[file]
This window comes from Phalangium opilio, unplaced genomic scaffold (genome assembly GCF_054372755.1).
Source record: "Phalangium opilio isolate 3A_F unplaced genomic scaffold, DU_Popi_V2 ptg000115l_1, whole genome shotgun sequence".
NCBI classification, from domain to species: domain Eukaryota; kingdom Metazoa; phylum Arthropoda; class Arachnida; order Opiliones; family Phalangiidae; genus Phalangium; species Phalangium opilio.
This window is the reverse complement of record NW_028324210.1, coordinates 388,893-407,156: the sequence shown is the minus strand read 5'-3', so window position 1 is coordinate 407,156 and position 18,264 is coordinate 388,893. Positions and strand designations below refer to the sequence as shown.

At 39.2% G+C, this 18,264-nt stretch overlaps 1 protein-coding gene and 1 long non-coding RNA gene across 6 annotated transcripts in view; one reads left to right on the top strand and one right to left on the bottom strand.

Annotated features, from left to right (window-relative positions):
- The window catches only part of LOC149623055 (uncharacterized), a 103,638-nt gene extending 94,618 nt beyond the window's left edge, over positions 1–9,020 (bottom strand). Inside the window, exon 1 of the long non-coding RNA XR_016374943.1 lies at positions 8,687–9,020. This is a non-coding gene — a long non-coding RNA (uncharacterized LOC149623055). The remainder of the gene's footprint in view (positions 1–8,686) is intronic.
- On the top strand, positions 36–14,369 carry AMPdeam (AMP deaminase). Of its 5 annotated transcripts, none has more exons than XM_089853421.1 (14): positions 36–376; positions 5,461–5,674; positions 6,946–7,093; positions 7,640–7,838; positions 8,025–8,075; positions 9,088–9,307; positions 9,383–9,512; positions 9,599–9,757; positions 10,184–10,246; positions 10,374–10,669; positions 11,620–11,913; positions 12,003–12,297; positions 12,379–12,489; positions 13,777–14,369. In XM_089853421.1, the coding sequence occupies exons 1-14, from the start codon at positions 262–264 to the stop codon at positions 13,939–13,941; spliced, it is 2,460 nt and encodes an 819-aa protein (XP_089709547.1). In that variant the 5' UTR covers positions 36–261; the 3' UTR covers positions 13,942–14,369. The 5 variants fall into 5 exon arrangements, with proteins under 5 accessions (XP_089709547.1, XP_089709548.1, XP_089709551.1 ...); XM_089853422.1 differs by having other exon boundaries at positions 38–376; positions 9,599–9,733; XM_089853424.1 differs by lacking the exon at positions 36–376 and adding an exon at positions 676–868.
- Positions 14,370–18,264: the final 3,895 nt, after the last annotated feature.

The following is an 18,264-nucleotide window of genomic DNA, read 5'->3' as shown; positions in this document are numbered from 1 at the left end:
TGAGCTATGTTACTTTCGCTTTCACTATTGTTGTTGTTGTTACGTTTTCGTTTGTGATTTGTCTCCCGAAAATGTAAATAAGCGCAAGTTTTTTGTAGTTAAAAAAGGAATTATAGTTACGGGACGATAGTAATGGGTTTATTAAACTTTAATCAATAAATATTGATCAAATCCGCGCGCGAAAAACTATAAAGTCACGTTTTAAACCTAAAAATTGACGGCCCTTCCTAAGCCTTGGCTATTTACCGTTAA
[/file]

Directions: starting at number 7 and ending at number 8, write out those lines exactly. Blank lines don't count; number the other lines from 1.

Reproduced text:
- The window catches only part of LOC149623055 (uncharacterized), a 103,638-nt gene extending 94,618 nt beyond the window's left edge, over positions 1–9,020 (bottom strand). Inside the window, exon 1 of the long non-coding RNA XR_016374943.1 lies at positions 8,687–9,020. This is a non-coding gene — a long non-coding RNA (uncharacterized LOC149623055). The remainder of the gene's footprint in view (positions 1–8,686) is intronic.
- On the top strand, positions 36–14,369 carry AMPdeam (AMP deaminase). Of its 5 annotated transcripts, none has more exons than XM_089853421.1 (14): positions 36–376; positions 5,461–5,674; positions 6,946–7,093; positions 7,640–7,838; positions 8,025–8,075; positions 9,088–9,307; positions 9,383–9,512; positions 9,599–9,757; positions 10,184–10,246; positions 10,374–10,669; positions 11,620–11,913; positions 12,003–12,297; positions 12,379–12,489; positions 13,777–14,369. In XM_089853421.1, the coding sequence occupies exons 1-14, from the start codon at positions 262–264 to the stop codon at positions 13,939–13,941; spliced, it is 2,460 nt and encodes an 819-aa protein (XP_089709547.1). In that variant the 5' UTR covers positions 36–261; the 3' UTR covers positions 13,942–14,369. The 5 variants fall into 5 exon arrangements, with proteins under 5 accessions (XP_089709547.1, XP_089709548.1, XP_089709551.1 ...); XM_089853422.1 differs by having other exon boundaries at positions 38–376; positions 9,599–9,733; XM_089853424.1 differs by lacking the exon at positions 36–376 and adding an exon at positions 676–868.